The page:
Updated: Apr 10
Watermarking your photos is a way of protecting your copywrite, which became very popular with the birth of the internet and digital images. It is also a useful marketing tool to quickly and easily identify who took the photo.
But you can’t just add a watermark to every photo you post, share or upload. Therefore it is important to learn when it is the right time to add a watermark and when it is not.
Before we start I should just make it clear that whether your image has a watermark or not, it does not change or have any effect on who owns the copywrite to that image.
When you Should use a watermark
Social media – More and more photos are being posted and shared on the multiple social networks which are now available. A small watermark in the corner is usually good enough.
Sharing previews with your client – This is the safest way to show your images to the client before they pay for the product. It will also ensure that your client ends up with the best possible end product and not a low-resolution print done at home. For this you will want to use a large watermark which covers most of the image but has a low opacity.
When you Should NOT use a watermark
On your website – If you go through and add a watermark to every photo on your website, it is not only going to be time consuming but also look messy and unprofessional.
Entering competitions – It is usually stated in the rules of most competitions that any images submitted with a watermark will be immediately disqualified. This is quite simply because if you use your name or logo as your water mark it is not going to be hard for the judges to know who took the image and could then affect their opinion of not just your image but others entered to the competition as well.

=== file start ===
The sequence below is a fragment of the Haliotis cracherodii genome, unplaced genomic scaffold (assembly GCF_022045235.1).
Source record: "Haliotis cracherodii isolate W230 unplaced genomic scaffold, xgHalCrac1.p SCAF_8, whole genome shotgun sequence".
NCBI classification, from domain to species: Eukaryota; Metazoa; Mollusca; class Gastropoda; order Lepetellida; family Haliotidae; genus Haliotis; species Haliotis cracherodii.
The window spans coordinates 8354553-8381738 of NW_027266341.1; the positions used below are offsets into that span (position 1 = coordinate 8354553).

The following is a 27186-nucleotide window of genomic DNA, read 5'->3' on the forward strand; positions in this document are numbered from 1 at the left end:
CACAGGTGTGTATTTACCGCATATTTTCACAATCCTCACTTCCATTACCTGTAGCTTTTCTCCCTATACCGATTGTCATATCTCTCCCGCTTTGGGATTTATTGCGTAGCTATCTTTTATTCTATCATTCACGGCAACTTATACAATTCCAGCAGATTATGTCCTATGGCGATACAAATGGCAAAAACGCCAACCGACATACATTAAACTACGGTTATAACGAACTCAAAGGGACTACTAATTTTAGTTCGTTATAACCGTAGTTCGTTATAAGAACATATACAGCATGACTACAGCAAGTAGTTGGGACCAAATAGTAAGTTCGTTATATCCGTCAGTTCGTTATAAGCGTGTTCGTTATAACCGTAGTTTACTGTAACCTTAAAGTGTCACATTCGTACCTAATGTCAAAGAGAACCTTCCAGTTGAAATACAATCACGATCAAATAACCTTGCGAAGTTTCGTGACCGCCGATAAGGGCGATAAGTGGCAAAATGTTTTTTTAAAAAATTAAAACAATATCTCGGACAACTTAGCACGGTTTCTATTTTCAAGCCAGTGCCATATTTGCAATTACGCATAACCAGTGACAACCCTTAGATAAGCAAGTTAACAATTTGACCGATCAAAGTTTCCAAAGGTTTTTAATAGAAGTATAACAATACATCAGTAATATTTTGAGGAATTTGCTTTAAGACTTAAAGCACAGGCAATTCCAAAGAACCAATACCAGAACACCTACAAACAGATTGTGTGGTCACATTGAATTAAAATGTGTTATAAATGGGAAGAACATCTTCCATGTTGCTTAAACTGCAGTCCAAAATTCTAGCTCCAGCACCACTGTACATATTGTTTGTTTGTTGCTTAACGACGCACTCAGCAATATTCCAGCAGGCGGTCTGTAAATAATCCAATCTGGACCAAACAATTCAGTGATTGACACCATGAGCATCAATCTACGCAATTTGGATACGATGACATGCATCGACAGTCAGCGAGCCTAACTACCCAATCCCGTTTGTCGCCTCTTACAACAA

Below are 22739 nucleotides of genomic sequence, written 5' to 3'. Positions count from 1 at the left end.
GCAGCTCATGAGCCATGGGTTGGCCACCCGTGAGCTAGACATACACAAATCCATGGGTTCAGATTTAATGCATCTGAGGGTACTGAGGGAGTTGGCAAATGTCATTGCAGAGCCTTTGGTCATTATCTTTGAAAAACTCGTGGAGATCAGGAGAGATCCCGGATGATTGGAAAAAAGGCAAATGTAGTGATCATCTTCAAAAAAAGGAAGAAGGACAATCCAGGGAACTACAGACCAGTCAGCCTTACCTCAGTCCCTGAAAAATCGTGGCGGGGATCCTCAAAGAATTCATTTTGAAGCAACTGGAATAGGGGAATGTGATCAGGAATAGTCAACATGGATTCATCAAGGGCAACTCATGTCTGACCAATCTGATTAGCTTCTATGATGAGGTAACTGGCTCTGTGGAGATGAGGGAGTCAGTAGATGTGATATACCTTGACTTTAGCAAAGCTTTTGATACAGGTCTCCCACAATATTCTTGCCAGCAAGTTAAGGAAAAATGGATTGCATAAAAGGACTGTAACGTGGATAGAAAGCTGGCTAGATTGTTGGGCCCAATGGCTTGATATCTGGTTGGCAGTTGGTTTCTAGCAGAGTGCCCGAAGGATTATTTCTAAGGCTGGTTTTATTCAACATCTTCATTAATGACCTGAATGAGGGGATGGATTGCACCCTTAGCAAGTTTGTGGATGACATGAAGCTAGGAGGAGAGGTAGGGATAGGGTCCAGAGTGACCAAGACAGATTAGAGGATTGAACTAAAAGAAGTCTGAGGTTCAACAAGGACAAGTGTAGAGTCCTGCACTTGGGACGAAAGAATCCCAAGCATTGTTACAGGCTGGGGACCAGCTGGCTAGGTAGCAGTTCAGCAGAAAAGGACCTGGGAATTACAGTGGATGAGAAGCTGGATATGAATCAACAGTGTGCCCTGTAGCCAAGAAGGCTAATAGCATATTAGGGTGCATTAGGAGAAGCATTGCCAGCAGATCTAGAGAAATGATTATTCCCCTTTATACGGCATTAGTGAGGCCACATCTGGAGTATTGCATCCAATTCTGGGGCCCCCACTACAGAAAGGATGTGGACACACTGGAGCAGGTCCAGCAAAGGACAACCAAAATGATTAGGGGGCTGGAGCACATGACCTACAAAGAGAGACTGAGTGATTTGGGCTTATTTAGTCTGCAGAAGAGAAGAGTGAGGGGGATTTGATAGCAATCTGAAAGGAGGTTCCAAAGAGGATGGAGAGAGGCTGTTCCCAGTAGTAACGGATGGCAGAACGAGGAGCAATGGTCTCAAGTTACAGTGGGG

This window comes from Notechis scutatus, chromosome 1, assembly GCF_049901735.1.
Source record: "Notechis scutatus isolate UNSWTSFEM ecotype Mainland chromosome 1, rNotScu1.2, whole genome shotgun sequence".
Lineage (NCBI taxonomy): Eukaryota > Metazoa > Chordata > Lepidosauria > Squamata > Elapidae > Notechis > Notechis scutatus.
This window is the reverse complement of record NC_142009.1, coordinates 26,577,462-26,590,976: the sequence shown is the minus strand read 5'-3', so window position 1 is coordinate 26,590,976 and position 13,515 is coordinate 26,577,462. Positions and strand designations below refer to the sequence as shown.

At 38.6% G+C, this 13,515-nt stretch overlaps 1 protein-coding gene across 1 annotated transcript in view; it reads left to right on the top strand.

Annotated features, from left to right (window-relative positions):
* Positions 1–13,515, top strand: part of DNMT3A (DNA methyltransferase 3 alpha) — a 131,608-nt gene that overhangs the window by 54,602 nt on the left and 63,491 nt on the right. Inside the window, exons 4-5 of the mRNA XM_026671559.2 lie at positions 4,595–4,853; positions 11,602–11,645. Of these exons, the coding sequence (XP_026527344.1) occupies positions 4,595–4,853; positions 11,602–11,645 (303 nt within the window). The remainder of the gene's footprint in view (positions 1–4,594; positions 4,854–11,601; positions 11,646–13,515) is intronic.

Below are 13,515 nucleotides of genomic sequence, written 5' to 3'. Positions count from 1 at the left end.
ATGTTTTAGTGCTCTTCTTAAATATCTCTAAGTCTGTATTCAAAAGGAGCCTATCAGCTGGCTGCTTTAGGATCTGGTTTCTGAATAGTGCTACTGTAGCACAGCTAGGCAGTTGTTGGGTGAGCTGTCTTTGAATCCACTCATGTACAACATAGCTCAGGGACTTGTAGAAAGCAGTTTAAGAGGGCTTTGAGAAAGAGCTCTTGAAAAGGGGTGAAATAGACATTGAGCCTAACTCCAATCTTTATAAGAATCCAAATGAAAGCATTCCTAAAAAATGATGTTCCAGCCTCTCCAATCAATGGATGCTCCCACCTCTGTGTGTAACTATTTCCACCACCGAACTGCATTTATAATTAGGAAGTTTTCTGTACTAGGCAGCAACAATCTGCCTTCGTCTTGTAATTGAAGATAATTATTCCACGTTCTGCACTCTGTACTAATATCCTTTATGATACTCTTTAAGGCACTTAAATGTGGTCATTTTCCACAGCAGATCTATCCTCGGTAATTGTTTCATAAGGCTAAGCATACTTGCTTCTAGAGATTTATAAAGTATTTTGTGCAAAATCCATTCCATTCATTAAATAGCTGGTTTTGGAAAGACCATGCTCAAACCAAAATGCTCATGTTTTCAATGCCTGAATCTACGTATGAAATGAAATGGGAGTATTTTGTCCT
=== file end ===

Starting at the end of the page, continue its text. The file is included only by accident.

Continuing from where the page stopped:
Providing clients with the final (paid for) photos – No client is going to be happy buying a photo or print which has your name written all across it.
Submitting photos to newspapers, magazines or blogs – any respectful newspaper, magazine or blog would be crediting you as the photographer, and therefore it is not necessary to add a watermark.
Selling photos for stock – Most stock sites will not accept watermarked images. They usually provide their own watermark on the images which are previewed to their customers.
Printing – If you really wanted to you could add a watermark to a printed image but it is not commonly done and therefore many would consider it to look out of place.
At the end of the day it is a personal preference as to whether or not you add a watermark to your images, but if you do decide to do it please make sure you are only doing it at the right time.
This is the first in a 3 part blog on watermarking, next up how to create a watermark in Photoshop,
or skip straight to How to add a watermark in Adobe Lightroom.